These days, with the number of items carried back and forth between countries on a daily basis, new species are constantly showing up far from where they originated. Sometimes it’s by design and sometimes it’s because a little critter hitched a ride by accident. There are examples where this kind of thing is completely harmless and there are others in which the consequences of introducing a new species to an area can be devastating. In the case of jumping worms, the answer is something in between even if the thing is a bit off-putting just at first glance.
Jumping worms are also called amynthas worms, though they have nicknames like crazy worms or snake worms. They were originally found in East Asia, but have made their way to the United States and are currently becoming something of a problem in the Northeast and New England area of the county. They got some of these oddball and comparative names because of the way they move along the ground, much more active than a typical worm, and are often confused for an actual snake because of the way they get around. You can see what they look like below:
The reason scientists and ecologists don’t love jumping worms is pretty simple, and it has nothing to do with how creepy they look all moving around together. It’s because the invasive species can have some devastating effects on local wildlife, specifically because of how they affect the soil. Basically, what happens is that the jumping worms accelerate the decomposition of leafy waste on the forest floor. What typically happens is those leaves and other items decompose and turn into good soil. But when the jumping worms get in they replace the good soil with what is effectively worm refuse (poop).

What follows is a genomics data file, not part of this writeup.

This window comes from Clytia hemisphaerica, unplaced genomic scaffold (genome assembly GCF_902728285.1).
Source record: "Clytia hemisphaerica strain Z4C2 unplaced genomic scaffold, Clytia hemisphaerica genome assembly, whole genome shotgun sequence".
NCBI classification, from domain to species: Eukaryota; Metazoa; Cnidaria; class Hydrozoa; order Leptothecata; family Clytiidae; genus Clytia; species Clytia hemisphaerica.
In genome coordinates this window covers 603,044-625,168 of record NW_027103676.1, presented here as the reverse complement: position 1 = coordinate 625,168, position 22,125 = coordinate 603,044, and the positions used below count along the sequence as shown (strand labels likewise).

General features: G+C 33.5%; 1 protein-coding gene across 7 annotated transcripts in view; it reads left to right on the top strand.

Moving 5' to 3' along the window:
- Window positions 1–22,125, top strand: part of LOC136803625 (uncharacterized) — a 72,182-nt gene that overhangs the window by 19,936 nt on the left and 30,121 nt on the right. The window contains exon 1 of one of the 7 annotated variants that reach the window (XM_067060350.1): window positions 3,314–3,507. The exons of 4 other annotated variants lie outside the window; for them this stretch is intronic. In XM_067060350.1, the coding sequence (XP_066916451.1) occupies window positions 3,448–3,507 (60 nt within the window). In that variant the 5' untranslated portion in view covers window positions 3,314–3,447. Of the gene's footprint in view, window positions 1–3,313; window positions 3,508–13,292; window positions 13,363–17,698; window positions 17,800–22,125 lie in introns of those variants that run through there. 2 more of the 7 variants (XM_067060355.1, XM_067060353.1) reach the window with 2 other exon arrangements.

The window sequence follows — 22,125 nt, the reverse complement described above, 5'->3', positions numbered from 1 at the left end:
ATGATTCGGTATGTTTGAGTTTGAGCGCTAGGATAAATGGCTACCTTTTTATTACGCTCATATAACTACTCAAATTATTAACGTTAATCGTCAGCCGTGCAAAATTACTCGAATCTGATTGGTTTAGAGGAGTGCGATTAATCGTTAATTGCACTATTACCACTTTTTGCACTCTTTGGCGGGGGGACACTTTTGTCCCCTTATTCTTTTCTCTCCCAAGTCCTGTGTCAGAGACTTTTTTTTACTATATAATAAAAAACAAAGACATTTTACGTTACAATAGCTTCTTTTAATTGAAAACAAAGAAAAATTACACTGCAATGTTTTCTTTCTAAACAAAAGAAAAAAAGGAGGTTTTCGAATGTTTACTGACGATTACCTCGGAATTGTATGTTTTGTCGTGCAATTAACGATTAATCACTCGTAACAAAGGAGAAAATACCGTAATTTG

When the jumping worms set up shop in an area, the good soil can go kaput and that has a critical effect on the understory of the forest. The down chain issues crop up with fungi, as well as animals and other species in the area. According to the Maine Department of Agriculture, Conservation and Forestry, an area with an overload of jumping worms can almost appear to have symptoms of drought. They simply take away so many of the nutrients in the soil that the effects are stark.
A jumping worm can grow up to eight inches long and that size, combined with its movements is a big reason they are confused with snakes. And scientists are a bit perplexed about how to best handle jumping worms in larger areas. Heat seems to be able to kill the eggs of the species with some suggesting controlled burns in areas. But that isn’t a useful remedy for all situations. Removing leaf litter in yards is another way, but that doesn’t work so much in the forest. In all, be on the lookout for these jumping worms in an area because they can have major environmental downsides. In addition to just looking super creepy.